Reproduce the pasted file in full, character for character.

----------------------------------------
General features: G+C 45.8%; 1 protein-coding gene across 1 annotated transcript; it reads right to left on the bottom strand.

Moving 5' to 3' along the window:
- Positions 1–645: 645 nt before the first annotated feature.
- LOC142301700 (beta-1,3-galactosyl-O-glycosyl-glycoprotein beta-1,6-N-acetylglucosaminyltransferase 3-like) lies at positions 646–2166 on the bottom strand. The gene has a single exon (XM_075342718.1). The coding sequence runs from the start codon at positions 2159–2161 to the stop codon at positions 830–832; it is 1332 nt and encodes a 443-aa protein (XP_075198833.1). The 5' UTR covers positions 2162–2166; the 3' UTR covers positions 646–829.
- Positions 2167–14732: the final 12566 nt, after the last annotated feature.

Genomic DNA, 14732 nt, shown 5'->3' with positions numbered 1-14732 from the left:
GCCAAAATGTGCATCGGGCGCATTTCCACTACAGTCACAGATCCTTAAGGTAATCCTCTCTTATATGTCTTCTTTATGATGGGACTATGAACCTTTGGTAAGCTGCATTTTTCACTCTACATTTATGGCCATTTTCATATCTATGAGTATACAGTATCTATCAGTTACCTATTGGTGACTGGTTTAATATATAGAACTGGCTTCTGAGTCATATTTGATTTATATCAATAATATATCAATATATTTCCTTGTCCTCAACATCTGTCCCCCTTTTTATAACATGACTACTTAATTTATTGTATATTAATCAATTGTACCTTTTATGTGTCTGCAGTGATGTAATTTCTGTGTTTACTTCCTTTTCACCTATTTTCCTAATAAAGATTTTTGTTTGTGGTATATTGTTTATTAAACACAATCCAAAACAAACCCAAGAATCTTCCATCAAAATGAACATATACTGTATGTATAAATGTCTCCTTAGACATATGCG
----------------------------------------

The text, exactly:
General features: G+C 45.8%; 1 protein-coding gene across 1 annotated transcript; it reads right to left on the bottom strand.

Moving 5' to 3' along the window:
- Positions 1–645: 645 nt before the first annotated feature.
- LOC142301700 (beta-1,3-galactosyl-O-glycosyl-glycoprotein beta-1,6-N-acetylglucosaminyltransferase 3-like) lies at positions 646–2166 on the bottom strand. The gene has a single exon (XM_075342718.1). The coding sequence runs from the start codon at positions 2159–2161 to the stop codon at positions 830–832; it is 1332 nt and encodes a 443-aa protein (XP_075198833.1). The 5' UTR covers positions 2162–2166; the 3' UTR covers positions 646–829.
- Positions 2167–14732: the final 12566 nt, after the last annotated feature.

Genomic DNA, 14732 nt, shown 5'->3' with positions numbered 1-14732 from the left:
GCCAAAATGTGCATCGGGCGCATTTCCACTACAGTCACAGATCCTTAAGGTAATCCTCTCTTATATGTCTTCTTTATGATGGGACTATGAACCTTTGGTAAGCTGCATTTTTCACTCTACATTTATGGCCATTTTCATATCTATGAGTATACAGTATCTATCAGTTACCTATTGGTGACTGGTTTAATATATAGAACTGGCTTCTGAGTCATATTTGATTTATATCAATAATATATCAATATATTTCCTTGTCCTCAACATCTGTCCCCCTTTTTATAACATGACTACTTAATTTATTGTATATTAATCAATTGTACCTTTTATGTGTCTGCAGTGATGTAATTTCTGTGTTTACTTCCTTTTCACCTATTTTCCTAATAAAGATTTTTGTTTGTGGTATATTGTTTATTAAACACAATCCAAAACAAACCCAAGAATCTTCCATCAAAATGAACATATACTGTATGTATAAATGTCTCCTTAGACATATGCG